Hungary’s jobless rate was 4 percent in June, up from 3.9 percent in the previous month, the Central Statistical Office (KSH) said on Wednesday.
The rate covering 15-74 year-olds fell by 1 percentage point from the previous year’s June.
Fully 193,000 were jobless, up 4,000 from the previous month.
Meanwhile, on the employment side, the number of people with a job came to 4,692,000, up 85,000 from the previous month and by 98,000 compared with same month a year earlier.
Among 15-64 year-olds, the employment rate was 74.1 percent, up 1.5 percentage points from May and 2.5 percentage points from June the previous year.
In the three-month period of April-June, the number of employees averaging 4,619,000 increased by 63,000 from the same period last year.
Innovation Ministry: unprecedented employment numbers
Sándor Bodó, state secretary for employment policy at the Ministry of Innovation and Technology (ITM), after the data release told public broadcaster M1 that the labour market was “stable” and that the main figures were “encouraging”.
He said the employment numbers were “unprecedented”, and he welcomed the increase both on the previous month and the previous year, adding that government measures to protect and create jobs were behind the positive data. Bodó noted that the employment rate had risen by more than 2 percent year on year.
He said that whereas the domestic labour market was stable, there were “problems abroad”, however.
Analysts: relaunching of economy and reopening services behind rising number of jobholders
Commenting on the data, András Horváth, the lead analyst of Takarékbank, said the labour market was rebounding quickly after the third wave of the coronavirus pandemic. Takarékbank expects the unemployment rate to be around 3.7 percent in 2021 and 3.3 percent in 2022, thanks in part to the government’s economic protection schemes such as wage support, temporary tax cuts and the loan repayment moratorium, he said. By the second half of this year, the labour market may return to pre-pandemic levels of demand for work force and rising wages, boosting consumption and GDP growth, he said. The same environment, however, may also pose the risk of rising inflation, he warned.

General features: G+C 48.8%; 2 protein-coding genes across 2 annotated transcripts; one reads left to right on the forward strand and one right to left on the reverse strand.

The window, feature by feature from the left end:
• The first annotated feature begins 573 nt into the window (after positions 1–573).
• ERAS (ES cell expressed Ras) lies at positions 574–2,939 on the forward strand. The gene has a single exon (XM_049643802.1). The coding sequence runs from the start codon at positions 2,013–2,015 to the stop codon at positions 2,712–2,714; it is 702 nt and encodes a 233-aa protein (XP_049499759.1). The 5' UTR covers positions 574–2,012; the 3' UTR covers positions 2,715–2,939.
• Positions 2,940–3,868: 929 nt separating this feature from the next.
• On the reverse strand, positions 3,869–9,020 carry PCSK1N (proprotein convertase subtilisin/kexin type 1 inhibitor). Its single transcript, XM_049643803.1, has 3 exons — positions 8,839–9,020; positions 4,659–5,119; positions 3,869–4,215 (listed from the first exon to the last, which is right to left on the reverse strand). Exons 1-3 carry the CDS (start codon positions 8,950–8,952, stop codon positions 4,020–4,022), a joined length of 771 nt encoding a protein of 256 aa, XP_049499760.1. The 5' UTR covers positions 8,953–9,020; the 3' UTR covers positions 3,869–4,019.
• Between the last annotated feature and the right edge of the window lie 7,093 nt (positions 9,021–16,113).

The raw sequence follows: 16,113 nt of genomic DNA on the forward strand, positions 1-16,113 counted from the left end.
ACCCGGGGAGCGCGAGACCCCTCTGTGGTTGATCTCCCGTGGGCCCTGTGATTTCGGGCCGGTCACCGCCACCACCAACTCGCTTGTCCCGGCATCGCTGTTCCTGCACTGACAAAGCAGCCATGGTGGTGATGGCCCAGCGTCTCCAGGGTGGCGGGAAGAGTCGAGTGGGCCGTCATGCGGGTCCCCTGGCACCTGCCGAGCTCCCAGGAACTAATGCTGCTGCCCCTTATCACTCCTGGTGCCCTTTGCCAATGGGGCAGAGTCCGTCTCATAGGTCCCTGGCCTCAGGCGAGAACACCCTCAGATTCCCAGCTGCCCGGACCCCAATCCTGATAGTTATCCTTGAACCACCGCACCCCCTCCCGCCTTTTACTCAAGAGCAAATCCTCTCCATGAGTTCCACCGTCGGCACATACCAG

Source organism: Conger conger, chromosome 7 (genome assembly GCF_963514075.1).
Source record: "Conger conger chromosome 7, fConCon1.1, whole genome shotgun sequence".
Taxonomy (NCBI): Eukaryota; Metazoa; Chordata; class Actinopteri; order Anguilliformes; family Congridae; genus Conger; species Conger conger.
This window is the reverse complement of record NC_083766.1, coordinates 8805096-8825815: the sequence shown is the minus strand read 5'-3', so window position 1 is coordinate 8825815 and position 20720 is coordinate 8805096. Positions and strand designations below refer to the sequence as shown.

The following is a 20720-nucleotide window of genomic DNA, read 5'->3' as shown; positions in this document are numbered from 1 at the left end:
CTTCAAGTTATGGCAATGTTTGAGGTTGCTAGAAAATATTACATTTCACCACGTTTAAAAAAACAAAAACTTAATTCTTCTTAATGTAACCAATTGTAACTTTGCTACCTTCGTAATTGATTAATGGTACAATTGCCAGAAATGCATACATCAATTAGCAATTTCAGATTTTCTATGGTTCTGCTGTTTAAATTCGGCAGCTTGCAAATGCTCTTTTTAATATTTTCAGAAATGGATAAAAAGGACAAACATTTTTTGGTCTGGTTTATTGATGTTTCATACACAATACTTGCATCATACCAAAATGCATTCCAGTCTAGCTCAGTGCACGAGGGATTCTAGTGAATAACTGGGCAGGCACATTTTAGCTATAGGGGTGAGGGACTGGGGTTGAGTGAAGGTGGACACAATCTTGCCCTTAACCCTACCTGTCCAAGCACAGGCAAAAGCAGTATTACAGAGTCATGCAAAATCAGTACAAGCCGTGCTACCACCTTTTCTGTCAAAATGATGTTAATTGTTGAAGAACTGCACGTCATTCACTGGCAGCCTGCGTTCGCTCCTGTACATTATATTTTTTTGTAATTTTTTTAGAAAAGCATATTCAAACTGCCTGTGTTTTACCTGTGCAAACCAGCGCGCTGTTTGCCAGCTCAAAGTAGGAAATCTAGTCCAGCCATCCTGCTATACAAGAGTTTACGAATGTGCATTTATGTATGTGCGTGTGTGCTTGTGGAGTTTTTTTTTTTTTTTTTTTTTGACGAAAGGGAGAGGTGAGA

Dániel Molnár of the pro-government Századvég Gazdaságkutató said the relaunching of the economy and reopening services were behind the rising number of jobholders in June. The number of jobholders in the primary labour market surpassed pre-pandemic levels in Q2, he said. Employment is expected to grow further this year unless new the pandemic makes new restrictions necessary, Molnár said.
ING lead analyst Péter Virovácz noted that the first month of full reopening did not see a drastic fall in the number of jobseekers, noting that the number of economically active people has grown alongside the number of job openings. Meanwhile, the services, industrial and construction sectors have recorded growing demand for labour, hampering the growth of employers, he said. Even so, record low unemployment rates may return by the end of the year, he said.
Dávid Németh of K and H Bank said it was “somewhat surprising” to see that unemployment had not fallen despite the start of seasonal employment in June. Unemployment is expected to be around 3.7 percent in 2021 and 3.5 percent next year, he said.
Featured photo illustration by János Vajda/MTI